Indeed, later emperors soon followed Augustus’ lead. Due to the emperors’ fear of the power over them that astrology could give their enemies, astrologers were banished from Rome and Italy six times during the first century C.E.(16) Although astrologers were expelled during this time, astrology itself was not banned:

The attitude of the state was always ambivalent. The emperors, from Augustus on, nearly all had their court astrologers, some of them … of great influence. The theory of astrology was never proscribed and anyone was free to dabble in it or argue about it; the practice, however, was limited. Augustus’ decree of 11 A.D. made illegal the holding of any private or secret consultation with “diviners,” and the predicting of anyone’s death. This decree was invoked at least twenty times in the next hundred years or so to bring charges of treason against individuals suspected of plotting the emperor’s death.(17)

Roman emperors had good reason to fear astrologers:

What perhaps worried emperors even more than the danger of astrologers working for others was astrologers working out when they would die. Fear of magic was of course lurking behind such worries, but from any point of view an emperor whose death date was known was a dead emperor. Predicting an emperor’s death was highest treason …(18)

Quoting Dio Cassius, a third century Roman historian, Tamsyn S. Barton describes how some of the more paranoid emperors became obsessed with using astrology to seek out and eliminate potential political opponents:

Tiberius is portrayed as employing an occult cabinet: the satirist Juvenal represents the old emperor as shut up in Capri cum grege Chaldaeo (with a herd of astrologers). Their job was to locate those marked out for great destinies, so that they could be destroyed. Similar stories are told of Domitian, another bad emperor par excellence:

“Domitian, of course, had not failed to take careful note of the days and hours when the foremost men had been born, and in consequence was destroying in advance not a few of these who were not even hoping for the attainment of power.”(19)

Astrology’s important status in Roman politics reached an all-time high when Emperor Septimus Severus, who reigned from 193-211 C.E., established sun worship as Rome’s official religion, “which employed astrology as a central practice.”(20) However, astrology’s exaltation in Roman politics was short-lived. Finally, in 296 C.E., Emperor Diocletian, who strongly opposed astrology, issued the first edict against astrology altogether: “It is in the public interest that people learn and exercise the art of geometry. But the mathematical art [astrology] is punishable, it is absolutely forbidden.”(21)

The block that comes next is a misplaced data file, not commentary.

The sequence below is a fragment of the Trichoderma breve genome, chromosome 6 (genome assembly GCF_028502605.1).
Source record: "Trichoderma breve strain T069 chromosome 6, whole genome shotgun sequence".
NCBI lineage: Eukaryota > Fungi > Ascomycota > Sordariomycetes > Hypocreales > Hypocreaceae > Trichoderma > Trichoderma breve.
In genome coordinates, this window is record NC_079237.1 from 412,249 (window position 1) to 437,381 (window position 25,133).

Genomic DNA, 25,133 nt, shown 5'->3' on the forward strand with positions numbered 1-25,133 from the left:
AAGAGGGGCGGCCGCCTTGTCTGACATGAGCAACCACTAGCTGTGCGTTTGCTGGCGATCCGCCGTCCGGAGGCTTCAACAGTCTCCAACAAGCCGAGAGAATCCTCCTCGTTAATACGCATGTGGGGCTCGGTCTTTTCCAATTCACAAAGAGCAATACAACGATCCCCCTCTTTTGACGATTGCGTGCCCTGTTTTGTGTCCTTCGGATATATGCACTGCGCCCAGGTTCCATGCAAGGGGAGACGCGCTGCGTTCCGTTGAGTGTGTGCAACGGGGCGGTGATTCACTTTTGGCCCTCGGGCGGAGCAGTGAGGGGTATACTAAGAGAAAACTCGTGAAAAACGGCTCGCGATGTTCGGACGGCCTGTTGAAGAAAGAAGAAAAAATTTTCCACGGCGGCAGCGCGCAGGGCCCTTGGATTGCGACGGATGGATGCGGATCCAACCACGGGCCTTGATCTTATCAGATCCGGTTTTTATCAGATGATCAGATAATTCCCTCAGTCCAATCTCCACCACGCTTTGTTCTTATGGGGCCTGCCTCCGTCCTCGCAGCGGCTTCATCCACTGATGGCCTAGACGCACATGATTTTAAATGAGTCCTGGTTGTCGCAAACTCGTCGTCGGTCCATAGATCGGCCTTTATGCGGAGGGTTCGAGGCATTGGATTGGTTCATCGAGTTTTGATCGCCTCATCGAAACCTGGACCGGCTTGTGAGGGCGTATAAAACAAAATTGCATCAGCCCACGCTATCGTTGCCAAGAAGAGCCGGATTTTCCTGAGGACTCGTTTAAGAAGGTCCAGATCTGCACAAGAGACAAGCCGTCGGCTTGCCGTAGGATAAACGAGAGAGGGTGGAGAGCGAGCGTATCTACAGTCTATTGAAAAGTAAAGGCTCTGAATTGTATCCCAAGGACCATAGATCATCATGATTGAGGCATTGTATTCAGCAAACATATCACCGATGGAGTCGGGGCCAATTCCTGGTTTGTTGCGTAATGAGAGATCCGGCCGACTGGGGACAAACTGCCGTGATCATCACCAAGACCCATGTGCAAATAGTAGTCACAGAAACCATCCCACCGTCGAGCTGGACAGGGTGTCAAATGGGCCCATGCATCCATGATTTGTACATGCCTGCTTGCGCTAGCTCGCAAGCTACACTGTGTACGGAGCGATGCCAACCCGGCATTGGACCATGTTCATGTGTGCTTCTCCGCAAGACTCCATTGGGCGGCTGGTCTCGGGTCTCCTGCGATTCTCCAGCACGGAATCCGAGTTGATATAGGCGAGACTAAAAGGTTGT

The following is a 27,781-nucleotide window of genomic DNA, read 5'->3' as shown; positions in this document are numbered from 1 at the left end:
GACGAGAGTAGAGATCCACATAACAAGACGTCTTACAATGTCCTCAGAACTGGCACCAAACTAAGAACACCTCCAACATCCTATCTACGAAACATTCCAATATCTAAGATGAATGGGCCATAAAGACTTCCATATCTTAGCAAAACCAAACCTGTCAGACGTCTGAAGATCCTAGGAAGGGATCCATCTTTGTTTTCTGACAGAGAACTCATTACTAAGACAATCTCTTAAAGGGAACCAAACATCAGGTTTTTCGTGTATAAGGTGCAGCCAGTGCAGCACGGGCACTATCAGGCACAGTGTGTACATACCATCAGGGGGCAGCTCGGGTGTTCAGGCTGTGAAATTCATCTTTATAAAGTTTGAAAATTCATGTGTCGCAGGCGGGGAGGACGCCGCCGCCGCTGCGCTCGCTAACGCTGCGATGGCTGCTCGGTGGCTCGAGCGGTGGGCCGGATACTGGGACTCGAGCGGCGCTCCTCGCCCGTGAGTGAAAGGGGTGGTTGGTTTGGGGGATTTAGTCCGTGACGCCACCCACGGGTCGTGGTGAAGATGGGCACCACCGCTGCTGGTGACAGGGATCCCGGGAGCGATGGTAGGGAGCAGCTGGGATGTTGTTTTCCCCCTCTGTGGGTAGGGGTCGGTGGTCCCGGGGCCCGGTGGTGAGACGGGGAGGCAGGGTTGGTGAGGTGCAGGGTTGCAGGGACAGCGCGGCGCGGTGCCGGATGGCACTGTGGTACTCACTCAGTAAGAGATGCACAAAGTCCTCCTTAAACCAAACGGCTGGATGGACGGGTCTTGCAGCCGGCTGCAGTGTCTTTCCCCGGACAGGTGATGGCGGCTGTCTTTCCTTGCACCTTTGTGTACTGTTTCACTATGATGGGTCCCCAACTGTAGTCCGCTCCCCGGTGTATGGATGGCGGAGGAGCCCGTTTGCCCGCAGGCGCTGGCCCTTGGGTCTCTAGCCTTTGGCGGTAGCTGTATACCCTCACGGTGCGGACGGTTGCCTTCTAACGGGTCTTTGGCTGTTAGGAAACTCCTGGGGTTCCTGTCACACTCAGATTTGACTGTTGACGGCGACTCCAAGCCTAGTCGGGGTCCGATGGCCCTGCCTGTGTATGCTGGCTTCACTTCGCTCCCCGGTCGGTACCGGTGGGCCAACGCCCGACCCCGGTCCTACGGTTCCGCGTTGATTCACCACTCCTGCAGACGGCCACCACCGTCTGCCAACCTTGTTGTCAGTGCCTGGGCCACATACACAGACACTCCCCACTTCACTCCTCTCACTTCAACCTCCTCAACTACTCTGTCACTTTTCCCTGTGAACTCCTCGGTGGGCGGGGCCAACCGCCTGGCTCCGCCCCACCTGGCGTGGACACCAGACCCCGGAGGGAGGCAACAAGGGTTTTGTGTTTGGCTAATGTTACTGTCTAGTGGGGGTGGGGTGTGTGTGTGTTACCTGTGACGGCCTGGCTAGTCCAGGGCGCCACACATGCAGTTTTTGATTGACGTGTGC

Fall of the Roman Empire and of Astrology

In 321 C.E. Constantine, Rome’s first Christian emperor, “issued an edict threatening all Chaldeans [astrologers], Magi, and their followers with death.”(22) The Christian Council at Laodicea in 365 C.E. drafted a canon forbidding Church clergy from being astrologers. In general, “the church was more successful than the emperors in removing astrology from its privileged position …”(23) By 392 C.E., Emperor Theodosius I “had made Christianity the state religion of the Empire and declared the worship of pagan gods illegal.”(24) Once the Christian Church’s political power was established, it escalated its attempts to undermine the use of astrology:

But the attacks of the church Fathers, when they come, show clearly why astrology was a threat. It was a subversive challenge to God’s authority, which was of course vested in the church on earth. It is notable that the argument centers around the doctrine of astral fatalism.(25)

According to James Herschel Holden, author of A History of Horoscopic Astrology, the overthrow of the Roman Empire in 476 C.E. had a dramatic effect on astrology:

Astrology in the classical period was a Greek science. The principal books and tables were in Greek. (Educated Romans and other West Europeans knew Greek as well as Latin, so this caused no problem.) But when the Western Roman Empire fizzled out in the 5th century and knowledge of Greek died out in the West [and] would-be astrologers who knew only Latin were deprived of astrological literature and tablets.